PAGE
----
Sweden all set for snap election after Budget row

 
Kate McCann
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Sweden fell into full political collapse last night after a snap election was called by its centre-left government amid a struggle to win backing for its Budget after just two months in office.

The minority government, led by Prime Minister Stefan Lofven, failed to find support for its measures earlier this week after the Sweden Democrats party – which holds the balance of power in the state parliament – said it would vote against Lofven and for an alternative Budget proposed by the centre-right opposition bloc.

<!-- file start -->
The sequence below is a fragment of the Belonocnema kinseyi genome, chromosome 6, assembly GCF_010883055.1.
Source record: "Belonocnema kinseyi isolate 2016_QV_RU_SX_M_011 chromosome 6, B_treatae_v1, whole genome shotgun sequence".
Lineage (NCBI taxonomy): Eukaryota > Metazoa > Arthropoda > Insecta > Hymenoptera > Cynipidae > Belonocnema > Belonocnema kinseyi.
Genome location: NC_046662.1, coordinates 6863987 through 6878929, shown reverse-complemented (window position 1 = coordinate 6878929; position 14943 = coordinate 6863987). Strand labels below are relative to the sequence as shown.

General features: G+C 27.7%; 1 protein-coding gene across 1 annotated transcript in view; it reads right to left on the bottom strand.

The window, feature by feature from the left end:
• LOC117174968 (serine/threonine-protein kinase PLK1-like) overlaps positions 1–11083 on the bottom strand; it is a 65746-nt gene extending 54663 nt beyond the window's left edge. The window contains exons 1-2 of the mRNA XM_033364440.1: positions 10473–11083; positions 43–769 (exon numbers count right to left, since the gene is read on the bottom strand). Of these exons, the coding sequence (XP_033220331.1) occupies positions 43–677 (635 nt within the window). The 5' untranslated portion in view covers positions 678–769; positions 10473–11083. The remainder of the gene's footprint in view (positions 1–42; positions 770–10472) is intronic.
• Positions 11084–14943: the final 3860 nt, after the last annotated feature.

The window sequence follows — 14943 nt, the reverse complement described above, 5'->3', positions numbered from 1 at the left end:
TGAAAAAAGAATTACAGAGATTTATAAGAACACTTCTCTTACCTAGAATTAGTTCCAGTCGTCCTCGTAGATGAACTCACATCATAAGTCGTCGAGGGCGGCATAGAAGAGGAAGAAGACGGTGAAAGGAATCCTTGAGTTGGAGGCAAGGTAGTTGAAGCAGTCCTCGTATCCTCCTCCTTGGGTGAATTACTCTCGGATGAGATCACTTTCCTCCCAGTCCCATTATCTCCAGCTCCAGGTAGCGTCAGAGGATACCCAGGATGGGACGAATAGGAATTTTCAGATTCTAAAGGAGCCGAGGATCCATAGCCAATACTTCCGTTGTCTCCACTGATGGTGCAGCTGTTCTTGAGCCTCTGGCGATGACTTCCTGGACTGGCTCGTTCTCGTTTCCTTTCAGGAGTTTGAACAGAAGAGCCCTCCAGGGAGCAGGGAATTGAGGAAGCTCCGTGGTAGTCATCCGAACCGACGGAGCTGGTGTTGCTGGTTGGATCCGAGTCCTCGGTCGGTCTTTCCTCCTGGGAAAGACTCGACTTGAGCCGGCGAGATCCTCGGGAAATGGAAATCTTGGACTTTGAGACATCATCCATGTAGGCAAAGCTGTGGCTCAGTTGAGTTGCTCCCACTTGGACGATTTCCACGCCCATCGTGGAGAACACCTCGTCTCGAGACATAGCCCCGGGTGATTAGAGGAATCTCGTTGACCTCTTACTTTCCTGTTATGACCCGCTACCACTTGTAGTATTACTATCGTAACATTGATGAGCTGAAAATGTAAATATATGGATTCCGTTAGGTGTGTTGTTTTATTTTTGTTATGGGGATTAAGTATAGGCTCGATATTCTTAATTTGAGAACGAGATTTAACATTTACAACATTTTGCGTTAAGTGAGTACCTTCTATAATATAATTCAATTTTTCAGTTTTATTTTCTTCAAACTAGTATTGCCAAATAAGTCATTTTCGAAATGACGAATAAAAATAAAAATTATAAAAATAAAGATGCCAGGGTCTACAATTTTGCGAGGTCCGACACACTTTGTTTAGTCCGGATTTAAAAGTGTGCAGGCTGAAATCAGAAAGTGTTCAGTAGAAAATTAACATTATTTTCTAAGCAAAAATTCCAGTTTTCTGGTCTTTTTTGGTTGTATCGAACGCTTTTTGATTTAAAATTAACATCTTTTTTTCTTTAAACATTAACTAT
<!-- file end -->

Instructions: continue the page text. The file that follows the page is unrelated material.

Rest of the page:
Following the fallout, Lofven ruled out last-ditch talks with opposition members. The snap election, the first since 1958, will take place in March.

“I cannot let the Sweden Democrats dictate the terms. I think this is irresponsible and would be unprecedented in Swedish political history,” Lofven said.

The parties are arguing over the extent to which Sweden should reverse spending cuts and commit to spend more on schools and health.

The government had proposed these measures and higher welfare spending, paid for by tax hikes on high-earners. The opposition Budget instead proposes more cautious spending and tax increases for alcohol and tobacco.